The verses that speak of the childbirth of the matriarchs teach us that every birth was momentous to them. For they understood on the deepest spiritual level that every child born to them meant that one more soul would be serving G-d and doing His will. They saw in every child a continuation of the great heritage of Ya'akov, so the more they could perpetuate this great heritage, the more satisfaction they felt. They saw this as the greatest purpose of their lives, and no personal tragedy, nor even death, could lessen their devotion to pursuing that goal.
The reason why Rachel would not have been able to request mercy for the exiles had she been buried at a more respectable burying place away from the road was that in Another place she would have had an obstacle to her requests that G-d should have mercy on the Jewish people at the time of their exile. In order for a person to succeed in paying for someone else, he must feel the other's plight as if it were his own. Only when prayer comes from the bottom of one's heart, will it be heard and fulfilled by G-d.
Ya'akov knew that burying Rachel on the side of the road would give her a first-hand view of the plight of those going into exile. They would pass by in their torn clothes, with their few possessions on their backs on the way to a hopeless future in a foreign land. Witnessing, their plight would inspire Rachel to pray for them with such heartfelt devotion that her prayers would have a greater chance of being answered. It is for this reason Ya'akov decided that in order for Rachel's prayers to be effective, she must be buried at the exact place where the exiles would pass.
Rachel was selected to pray for the Jews going into exile instead of our other matriarchs because her life had been filled with suffering even greater than theirs. She had seen her intended husband stolen away by her unscrupulous father, Lavan. She had found herself barren while her sister and maidservant gave birth to one child after another. And finally she had died an unnatural death in childbirth, and thus never had the chance to enjoy her children.
All this suffering made her the most suitable person to pray for the Jewish people, for she was the one who truly understood suffering, and could therefore identify with the exiles' plight from the bottom of her heart. She had the broken heart that G-d listens to, as it is written, "A heart that is broken and crushed, G-d, You will not despise."7
Ya'akov made a great sacrifice. Every husband wants his beloved wife to be buried near him, or at least in the most honorable plot he can obtain. Yet Ya'akov, decided that the Jewish nation needed the prayers of Rachel, and that he must relinquish his Personal feelings for their sake. Ya'akov, showed through his actions that the good of others was his main priority in life and that to him the needs of others outweighed his own.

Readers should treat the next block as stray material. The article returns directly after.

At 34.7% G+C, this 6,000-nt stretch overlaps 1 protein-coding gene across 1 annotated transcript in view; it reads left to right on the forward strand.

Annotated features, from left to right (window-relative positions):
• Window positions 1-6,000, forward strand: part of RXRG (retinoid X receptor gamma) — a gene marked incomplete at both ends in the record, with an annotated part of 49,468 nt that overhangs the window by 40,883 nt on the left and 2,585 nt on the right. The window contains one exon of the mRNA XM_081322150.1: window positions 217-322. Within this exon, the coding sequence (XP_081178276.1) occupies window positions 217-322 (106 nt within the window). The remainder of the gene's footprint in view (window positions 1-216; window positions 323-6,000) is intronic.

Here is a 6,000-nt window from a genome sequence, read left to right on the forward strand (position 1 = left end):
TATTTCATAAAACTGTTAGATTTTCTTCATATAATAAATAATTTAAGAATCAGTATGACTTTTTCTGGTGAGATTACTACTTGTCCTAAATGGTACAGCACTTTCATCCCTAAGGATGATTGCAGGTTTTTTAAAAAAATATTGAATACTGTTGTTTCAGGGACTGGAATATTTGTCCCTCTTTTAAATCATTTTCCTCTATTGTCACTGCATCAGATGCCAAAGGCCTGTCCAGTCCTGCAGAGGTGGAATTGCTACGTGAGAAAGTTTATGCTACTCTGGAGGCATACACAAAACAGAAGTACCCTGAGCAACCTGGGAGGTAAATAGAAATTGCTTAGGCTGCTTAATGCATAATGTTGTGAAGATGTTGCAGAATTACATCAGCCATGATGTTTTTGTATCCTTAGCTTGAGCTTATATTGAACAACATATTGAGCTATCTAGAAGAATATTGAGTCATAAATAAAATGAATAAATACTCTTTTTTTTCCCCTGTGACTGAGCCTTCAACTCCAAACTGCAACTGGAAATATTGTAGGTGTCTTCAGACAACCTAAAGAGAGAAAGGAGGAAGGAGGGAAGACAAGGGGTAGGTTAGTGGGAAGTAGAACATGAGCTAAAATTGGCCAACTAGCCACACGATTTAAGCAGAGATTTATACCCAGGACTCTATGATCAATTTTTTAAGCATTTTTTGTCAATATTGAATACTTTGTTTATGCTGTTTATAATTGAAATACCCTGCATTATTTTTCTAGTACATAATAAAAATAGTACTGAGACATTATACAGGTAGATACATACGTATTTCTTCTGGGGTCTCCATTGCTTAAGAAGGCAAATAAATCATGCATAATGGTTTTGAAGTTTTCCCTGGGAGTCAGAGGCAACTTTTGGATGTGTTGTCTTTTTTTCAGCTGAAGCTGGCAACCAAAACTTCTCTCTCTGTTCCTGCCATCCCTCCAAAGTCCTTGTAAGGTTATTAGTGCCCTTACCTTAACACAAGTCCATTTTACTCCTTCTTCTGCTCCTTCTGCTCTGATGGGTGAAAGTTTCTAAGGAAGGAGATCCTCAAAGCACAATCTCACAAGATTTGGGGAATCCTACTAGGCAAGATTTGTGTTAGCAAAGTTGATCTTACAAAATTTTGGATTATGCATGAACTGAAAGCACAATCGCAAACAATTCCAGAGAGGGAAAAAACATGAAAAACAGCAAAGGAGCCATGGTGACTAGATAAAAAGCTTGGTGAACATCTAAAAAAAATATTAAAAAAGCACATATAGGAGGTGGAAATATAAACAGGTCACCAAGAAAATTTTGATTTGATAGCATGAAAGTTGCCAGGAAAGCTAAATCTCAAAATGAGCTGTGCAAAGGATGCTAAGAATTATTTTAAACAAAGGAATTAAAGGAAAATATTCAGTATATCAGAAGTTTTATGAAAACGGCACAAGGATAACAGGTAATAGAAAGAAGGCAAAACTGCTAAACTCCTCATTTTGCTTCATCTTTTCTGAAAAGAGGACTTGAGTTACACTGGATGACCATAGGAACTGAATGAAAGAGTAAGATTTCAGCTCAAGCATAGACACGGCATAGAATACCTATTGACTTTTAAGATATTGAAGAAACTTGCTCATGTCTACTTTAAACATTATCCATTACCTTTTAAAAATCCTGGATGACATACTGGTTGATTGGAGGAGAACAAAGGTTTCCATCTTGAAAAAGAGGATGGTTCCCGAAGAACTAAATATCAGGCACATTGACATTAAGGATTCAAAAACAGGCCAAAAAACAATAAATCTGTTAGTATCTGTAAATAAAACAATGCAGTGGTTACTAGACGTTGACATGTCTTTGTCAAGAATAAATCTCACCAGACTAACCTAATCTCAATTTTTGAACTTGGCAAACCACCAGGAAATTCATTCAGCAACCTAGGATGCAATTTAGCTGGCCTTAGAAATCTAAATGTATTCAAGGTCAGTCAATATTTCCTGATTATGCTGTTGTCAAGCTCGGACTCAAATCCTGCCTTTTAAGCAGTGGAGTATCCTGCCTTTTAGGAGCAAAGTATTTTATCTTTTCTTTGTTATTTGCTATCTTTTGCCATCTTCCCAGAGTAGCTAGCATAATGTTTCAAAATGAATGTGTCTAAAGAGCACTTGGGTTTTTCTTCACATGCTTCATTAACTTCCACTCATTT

A Happy Marriage is Worth More Than Wealth
Ya'akov's self-sacrifice is an excellent example for us to follow in marriage. A person tends to see only what he wants or needs, and forgets that in a successful marriage he must give preference to his spouse's needs rather than his own.
You should be ready to sacrifice your own comfort for the sake of your spouse. If your spouse feels cold and you feel hot, you should be prepared to close the window for your spouse's comfort rather than your own. If your spouse likes a certain dish and you do not, be prepared to make the dish that your spouse likes anyway. If your spouse has a certain taste in clothes, dress according to your spouse's taste, even if it is not your own.
Of course this does not mean that you should always suffer, but the idea is that you should try as much as possible to accommodate your spouse. In so doing so you will be doing chesed for your spouse's sake. If you want everything the way you like it, it would have been easier to stay single. Getting married means that you are willingly going into a situation which requires constant giving; for without giving there is no success possible in marriage.
Train yourself to practice self-restraint. For example, it is written that if one leaves on his plate some food which he finds tasty, this is an effective way Of developing self restraint, Once you take the first steps in learning self restraint, you will be better able to control yourself in your dealings with your spouse, and you will be able to be less demanding of your own desires. Another helpful technique for gaining self-control is to think of others who are much less fortunate than you are, and then try to be thankful for what you have.
A famous billionaire once said, "Only a business failure can have a successful marriage." That may be true, but it begs that question what is the worth of success in business when you do not have a happy home? A person must put his spouse before his business. Business is not a goal in itself, but rather a tool for gaining the means with which to live. Our primary goal should be devotion to living a life filled with Torah and mitzvos, and this begins with committing Yourself to consistently doing chesed for your spouse. People who remain at work for long hours, and talk and think only about business, are likely to find a dissatisfied spouse when they eventually come home.
The truth is that your spouse needs your attention more than your money. So, we must all work straightening out our priorities and recognize which are the matters of greater importance in our lives, and which, like business am merely a means to accomplish the others.
1. Tehillim 37:21
This article is provided as part of Shema Yisrael Torah Network
Shema Yisrael Torah Network